In the 1700s, carolers would sometimes break down doors and demand food and drink from residents.
Singing carols door-to-door may be an innocent holiday diversion today, but it was once a controversial and potentially dangerous practice.
In a piece for Salon, author and historian Thomas Christensen recounted how the carolers or “wassailers” of the 17th century would arrive at homes unannounced and demand to be given the residents’ finest food and drink.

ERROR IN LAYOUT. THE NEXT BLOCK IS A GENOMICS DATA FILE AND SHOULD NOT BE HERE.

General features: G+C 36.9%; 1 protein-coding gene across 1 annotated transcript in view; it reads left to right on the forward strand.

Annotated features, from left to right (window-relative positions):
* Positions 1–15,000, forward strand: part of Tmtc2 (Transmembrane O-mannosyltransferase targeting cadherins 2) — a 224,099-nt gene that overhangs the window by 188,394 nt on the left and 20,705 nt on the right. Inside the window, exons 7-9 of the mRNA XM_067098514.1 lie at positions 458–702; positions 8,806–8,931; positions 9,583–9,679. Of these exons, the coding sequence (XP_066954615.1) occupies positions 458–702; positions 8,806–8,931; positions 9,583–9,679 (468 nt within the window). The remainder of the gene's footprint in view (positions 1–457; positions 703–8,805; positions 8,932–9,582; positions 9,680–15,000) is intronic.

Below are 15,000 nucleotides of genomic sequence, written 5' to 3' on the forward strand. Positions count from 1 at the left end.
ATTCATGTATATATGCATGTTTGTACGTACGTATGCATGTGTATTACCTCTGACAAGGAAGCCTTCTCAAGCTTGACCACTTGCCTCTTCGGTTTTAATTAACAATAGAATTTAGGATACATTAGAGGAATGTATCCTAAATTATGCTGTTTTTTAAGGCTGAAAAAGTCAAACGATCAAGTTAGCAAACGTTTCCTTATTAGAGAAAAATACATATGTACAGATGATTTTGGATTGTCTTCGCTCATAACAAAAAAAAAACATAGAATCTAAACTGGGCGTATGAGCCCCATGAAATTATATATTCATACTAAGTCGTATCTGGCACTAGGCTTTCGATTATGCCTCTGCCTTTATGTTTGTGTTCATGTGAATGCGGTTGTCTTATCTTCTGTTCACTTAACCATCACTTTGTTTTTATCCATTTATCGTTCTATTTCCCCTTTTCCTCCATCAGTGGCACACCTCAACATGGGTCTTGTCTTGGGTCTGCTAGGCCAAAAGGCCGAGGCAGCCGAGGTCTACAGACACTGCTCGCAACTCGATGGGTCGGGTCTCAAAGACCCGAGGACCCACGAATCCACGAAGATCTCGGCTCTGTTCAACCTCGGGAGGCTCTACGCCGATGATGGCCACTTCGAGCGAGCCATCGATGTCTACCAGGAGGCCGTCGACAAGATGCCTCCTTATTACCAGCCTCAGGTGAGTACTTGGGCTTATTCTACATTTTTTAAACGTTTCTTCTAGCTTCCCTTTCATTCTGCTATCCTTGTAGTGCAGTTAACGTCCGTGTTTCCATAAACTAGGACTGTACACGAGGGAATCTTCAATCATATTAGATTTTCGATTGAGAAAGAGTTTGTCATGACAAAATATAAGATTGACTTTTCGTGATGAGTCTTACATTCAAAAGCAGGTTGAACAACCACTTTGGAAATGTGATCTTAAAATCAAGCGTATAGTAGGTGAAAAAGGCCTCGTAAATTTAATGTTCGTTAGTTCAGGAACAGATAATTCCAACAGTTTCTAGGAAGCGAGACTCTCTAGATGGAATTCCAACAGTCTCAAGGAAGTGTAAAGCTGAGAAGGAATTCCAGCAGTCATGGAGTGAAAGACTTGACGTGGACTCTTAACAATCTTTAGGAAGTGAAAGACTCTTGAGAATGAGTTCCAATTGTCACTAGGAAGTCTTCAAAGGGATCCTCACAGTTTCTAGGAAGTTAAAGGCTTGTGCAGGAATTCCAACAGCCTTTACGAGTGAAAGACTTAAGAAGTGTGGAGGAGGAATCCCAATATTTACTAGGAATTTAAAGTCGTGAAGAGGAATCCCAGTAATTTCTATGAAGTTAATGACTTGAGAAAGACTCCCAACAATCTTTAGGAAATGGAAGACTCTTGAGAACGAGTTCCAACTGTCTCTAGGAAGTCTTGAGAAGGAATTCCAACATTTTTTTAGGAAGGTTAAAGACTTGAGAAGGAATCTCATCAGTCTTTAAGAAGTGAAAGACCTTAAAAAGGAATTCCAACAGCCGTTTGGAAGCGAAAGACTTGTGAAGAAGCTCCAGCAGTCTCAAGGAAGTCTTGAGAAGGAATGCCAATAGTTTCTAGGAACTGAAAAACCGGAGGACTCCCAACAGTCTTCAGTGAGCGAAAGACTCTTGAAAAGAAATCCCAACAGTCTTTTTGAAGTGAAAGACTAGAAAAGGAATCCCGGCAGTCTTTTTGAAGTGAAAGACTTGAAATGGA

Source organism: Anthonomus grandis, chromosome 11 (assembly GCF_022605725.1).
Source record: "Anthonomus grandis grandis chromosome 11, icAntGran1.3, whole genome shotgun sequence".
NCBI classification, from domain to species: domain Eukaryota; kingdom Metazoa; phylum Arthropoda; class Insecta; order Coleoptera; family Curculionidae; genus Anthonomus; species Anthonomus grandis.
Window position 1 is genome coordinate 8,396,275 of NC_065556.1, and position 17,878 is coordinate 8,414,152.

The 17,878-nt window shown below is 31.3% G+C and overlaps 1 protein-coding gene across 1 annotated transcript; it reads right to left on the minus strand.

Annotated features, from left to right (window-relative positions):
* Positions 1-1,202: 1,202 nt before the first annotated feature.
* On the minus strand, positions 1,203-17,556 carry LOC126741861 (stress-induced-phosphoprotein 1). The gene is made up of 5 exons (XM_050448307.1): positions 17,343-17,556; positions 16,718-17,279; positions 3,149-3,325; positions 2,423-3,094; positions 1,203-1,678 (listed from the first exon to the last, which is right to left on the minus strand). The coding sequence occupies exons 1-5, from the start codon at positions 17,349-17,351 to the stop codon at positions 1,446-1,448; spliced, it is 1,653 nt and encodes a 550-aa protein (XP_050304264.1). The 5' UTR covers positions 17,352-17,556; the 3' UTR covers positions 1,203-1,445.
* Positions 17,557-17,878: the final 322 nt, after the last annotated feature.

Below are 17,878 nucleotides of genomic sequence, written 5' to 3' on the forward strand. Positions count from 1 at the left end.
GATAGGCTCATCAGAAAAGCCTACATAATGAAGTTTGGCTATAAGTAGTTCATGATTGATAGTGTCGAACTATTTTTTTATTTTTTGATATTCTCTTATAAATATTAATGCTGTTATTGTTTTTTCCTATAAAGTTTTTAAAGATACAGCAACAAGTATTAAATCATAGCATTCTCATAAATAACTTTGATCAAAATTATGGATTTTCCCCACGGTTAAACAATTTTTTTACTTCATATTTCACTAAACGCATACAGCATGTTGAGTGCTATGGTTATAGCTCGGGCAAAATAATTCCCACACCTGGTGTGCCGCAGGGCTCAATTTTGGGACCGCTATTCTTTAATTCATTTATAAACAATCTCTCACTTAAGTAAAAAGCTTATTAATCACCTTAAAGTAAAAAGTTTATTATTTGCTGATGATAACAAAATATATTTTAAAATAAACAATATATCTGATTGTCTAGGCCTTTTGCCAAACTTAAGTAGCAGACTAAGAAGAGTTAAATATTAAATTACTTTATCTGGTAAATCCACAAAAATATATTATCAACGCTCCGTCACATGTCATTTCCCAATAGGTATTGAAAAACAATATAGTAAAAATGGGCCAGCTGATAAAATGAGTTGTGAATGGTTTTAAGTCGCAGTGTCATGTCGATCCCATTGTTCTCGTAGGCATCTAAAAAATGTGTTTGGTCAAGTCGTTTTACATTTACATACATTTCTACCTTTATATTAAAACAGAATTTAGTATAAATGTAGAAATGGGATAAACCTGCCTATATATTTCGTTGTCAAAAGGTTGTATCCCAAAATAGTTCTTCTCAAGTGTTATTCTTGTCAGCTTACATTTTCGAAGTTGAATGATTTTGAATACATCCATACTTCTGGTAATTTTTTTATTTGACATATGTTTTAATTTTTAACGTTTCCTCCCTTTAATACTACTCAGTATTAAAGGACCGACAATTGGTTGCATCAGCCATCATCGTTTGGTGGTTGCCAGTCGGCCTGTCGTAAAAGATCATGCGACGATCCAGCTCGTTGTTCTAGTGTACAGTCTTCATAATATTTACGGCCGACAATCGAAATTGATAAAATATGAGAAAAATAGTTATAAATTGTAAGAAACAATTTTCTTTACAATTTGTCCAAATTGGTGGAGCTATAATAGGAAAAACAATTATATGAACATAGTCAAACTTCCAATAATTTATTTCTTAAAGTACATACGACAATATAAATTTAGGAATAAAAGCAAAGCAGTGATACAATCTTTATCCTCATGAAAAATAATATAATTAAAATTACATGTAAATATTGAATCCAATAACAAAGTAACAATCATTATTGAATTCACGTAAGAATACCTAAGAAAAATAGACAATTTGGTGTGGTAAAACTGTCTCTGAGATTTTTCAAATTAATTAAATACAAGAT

They would sometimes threaten violence and rape, destroy property, and sing songs with lyrics such as, “We’ve come here to claim our right/And if you don’t open up your door/We’ll lay it flat upon the floor.”
One minister in the early 1700s railed against the observance of Christmas, and especially the practice of caroling. He complained that caroling drove people to “Rioting, Chambering [fornication], and Wantonness.”